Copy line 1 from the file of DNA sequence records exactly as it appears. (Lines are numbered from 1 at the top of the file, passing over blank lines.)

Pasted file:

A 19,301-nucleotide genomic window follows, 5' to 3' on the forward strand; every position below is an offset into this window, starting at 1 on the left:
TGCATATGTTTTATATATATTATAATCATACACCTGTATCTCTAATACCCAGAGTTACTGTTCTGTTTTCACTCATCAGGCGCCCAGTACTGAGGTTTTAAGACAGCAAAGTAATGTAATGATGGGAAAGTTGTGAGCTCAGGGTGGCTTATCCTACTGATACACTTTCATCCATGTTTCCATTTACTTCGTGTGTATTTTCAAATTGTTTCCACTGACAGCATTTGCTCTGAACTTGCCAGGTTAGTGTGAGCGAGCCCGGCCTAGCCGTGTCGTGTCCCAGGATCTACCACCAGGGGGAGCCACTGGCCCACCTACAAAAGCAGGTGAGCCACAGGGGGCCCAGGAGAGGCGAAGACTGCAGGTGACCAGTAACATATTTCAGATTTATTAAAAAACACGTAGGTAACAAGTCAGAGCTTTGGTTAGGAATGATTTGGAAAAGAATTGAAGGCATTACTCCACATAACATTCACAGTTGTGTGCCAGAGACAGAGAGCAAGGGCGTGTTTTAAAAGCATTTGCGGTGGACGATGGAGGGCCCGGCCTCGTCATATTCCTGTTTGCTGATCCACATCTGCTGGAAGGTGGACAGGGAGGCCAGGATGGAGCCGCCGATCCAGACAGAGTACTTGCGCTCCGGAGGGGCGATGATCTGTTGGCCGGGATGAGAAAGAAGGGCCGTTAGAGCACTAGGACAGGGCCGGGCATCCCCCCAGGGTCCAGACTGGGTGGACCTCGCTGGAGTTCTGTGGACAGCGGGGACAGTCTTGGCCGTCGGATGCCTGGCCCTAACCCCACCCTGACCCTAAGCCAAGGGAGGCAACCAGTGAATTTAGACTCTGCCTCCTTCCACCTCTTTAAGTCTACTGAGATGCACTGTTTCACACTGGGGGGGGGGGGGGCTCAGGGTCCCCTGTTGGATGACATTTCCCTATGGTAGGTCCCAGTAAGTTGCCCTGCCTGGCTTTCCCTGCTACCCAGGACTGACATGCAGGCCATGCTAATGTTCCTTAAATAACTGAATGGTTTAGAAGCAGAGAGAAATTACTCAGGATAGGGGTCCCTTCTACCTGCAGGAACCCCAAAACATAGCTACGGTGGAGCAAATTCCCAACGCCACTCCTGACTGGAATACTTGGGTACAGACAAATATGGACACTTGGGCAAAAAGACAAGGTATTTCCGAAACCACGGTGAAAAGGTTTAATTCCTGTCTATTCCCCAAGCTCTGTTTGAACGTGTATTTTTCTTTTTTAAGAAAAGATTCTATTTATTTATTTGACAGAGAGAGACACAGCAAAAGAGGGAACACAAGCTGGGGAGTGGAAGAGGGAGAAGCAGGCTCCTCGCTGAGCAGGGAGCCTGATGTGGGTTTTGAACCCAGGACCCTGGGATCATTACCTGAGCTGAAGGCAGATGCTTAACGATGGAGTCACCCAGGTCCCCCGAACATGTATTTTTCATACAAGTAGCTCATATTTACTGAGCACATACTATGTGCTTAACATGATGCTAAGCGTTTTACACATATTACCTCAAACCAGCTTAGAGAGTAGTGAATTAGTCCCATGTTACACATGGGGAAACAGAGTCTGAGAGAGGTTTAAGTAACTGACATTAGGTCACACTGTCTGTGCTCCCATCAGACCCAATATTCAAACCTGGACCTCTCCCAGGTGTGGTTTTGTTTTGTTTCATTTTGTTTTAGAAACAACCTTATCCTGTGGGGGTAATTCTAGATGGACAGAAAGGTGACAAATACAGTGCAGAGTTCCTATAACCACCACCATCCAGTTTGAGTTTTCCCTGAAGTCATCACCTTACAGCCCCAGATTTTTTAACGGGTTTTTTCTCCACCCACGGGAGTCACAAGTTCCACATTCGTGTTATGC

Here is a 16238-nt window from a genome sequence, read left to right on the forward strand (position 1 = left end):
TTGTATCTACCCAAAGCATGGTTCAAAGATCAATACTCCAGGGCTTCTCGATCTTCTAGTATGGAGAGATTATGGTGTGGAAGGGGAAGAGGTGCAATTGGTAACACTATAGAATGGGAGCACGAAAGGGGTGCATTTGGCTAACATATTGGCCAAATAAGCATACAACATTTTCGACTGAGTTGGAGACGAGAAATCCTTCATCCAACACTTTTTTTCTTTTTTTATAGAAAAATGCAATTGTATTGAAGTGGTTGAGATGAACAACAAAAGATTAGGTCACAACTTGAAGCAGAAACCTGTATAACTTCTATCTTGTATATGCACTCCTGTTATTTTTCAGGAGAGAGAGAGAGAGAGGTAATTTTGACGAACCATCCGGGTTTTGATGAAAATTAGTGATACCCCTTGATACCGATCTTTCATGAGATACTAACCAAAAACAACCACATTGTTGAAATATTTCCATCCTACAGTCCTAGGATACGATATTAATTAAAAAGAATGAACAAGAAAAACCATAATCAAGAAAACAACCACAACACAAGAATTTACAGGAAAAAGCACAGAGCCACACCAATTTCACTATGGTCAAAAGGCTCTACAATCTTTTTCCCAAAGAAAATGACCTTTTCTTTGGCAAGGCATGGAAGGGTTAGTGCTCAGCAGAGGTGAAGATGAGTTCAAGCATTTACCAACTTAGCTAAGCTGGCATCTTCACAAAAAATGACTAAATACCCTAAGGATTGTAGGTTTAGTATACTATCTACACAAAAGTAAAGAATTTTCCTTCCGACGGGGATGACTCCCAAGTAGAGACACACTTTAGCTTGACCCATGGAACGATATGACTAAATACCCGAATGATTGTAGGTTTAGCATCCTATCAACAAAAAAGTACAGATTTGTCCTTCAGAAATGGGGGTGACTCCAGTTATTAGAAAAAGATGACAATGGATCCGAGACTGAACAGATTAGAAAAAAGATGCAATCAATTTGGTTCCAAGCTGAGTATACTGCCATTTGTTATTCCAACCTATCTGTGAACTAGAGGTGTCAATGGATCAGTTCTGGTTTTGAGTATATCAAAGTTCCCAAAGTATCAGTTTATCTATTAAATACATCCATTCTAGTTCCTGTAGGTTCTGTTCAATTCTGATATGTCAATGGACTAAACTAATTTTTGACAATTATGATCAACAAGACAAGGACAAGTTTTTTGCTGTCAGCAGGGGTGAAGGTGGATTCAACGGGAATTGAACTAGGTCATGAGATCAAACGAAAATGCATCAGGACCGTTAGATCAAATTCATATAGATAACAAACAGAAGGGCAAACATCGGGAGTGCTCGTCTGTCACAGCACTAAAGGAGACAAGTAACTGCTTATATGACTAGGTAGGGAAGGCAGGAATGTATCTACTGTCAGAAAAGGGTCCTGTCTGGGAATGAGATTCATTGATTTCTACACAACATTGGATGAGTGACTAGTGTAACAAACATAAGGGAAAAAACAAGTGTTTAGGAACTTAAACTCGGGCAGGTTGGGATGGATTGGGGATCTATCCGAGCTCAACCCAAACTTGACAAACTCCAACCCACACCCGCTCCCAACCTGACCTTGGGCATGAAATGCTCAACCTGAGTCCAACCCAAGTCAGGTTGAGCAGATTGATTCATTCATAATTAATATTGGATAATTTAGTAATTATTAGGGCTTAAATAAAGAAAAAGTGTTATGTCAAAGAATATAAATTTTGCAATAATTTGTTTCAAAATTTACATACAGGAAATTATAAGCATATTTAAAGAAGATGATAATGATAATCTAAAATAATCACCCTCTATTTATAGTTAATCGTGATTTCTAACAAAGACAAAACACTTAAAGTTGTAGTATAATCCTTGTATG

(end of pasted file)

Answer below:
A 19,301-nucleotide genomic window follows, 5' to 3' on the forward strand; every position below is an offset into this window, starting at 1 on the left: